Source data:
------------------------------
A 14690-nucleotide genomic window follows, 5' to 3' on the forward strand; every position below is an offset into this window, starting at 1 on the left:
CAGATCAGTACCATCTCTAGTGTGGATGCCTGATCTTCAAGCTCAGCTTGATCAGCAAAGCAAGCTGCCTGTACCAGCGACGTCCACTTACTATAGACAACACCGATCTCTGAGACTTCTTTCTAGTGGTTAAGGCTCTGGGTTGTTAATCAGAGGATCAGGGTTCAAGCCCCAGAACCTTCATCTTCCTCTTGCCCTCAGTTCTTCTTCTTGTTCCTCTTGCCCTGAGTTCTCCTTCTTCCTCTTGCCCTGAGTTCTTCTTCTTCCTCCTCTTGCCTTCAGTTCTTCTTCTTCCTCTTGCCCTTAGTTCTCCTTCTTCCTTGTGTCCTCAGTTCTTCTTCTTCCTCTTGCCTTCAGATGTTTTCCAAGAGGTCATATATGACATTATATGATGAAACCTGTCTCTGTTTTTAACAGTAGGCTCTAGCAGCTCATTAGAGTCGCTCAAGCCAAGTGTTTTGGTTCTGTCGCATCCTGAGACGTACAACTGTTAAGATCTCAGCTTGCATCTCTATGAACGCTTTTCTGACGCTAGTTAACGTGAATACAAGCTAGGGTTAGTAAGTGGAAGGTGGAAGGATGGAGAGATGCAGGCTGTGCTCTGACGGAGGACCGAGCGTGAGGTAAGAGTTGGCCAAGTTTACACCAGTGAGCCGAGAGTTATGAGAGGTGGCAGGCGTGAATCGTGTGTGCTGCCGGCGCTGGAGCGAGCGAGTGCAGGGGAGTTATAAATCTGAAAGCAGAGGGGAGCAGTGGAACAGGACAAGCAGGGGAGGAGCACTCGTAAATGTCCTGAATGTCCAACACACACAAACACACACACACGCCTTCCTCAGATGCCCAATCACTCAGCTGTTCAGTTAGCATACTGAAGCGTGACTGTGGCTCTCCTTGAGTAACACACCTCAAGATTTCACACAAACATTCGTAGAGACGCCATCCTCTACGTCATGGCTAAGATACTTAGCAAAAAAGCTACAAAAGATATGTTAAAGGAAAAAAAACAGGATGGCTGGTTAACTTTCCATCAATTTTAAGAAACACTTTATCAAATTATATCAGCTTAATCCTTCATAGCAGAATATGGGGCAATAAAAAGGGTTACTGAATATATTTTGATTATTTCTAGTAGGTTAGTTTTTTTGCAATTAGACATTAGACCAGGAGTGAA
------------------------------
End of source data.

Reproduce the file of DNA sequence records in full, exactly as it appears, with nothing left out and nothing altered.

A 14690-nucleotide genomic window follows, 5' to 3' on the forward strand; every position below is an offset into this window, starting at 1 on the left:
CAGATCAGTACCATCTCTAGTGTGGATGCCTGATCTTCAAGCTCAGCTTGATCAGCAAAGCAAGCTGCCTGTACCAGCGACGTCCACTTACTATAGACAACACCGATCTCTGAGACTTCTTTCTAGTGGTTAAGGCTCTGGGTTGTTAATCAGAGGATCAGGGTTCAAGCCCCAGAACCTTCATCTTCCTCTTGCCCTCAGTTCTTCTTCTTGTTCCTCTTGCCCTGAGTTCTCCTTCTTCCTCTTGCCCTGAGTTCTTCTTCTTCCTCCTCTTGCCTTCAGTTCTTCTTCTTCCTCTTGCCCTTAGTTCTCCTTCTTCCTTGTGTCCTCAGTTCTTCTTCTTCCTCTTGCCTTCAGATGTTTTCCAAGAGGTCATATATGACATTATATGATGAAACCTGTCTCTGTTTTTAACAGTAGGCTCTAGCAGCTCATTAGAGTCGCTCAAGCCAAGTGTTTTGGTTCTGTCGCATCCTGAGACGTACAACTGTTAAGATCTCAGCTTGCATCTCTATGAACGCTTTTCTGACGCTAGTTAACGTGAATACAAGCTAGGGTTAGTAAGTGGAAGGTGGAAGGATGGAGAGATGCAGGCTGTGCTCTGACGGAGGACCGAGCGTGAGGTAAGAGTTGGCCAAGTTTACACCAGTGAGCCGAGAGTTATGAGAGGTGGCAGGCGTGAATCGTGTGTGCTGCCGGCGCTGGAGCGAGCGAGTGCAGGGGAGTTATAAATCTGAAAGCAGAGGGGAGCAGTGGAACAGGACAAGCAGGGGAGGAGCACTCGTAAATGTCCTGAATGTCCAACACACACAAACACACACACACGCCTTCCTCAGATGCCCAATCACTCAGCTGTTCAGTTAGCATACTGAAGCGTGACTGTGGCTCTCCTTGAGTAACACACCTCAAGATTTCACACAAACATTCGTAGAGACGCCATCCTCTACGTCATGGCTAAGATACTTAGCAAAAAAGCTACAAAAGATATGTTAAAGGAAAAAAAACAGGATGGCTGGTTAACTTTCCATCAATTTTAAGAAACACTTTATCAAATTATATCAGCTTAATCCTTCATAGCAGAATATGGGGCAATAAAAAGGGTTACTGAATATATTTTGATTATTTCTAGTAGGTTAGTTTTTTTGCAATTAGACATTAGACCAGGAGTGAA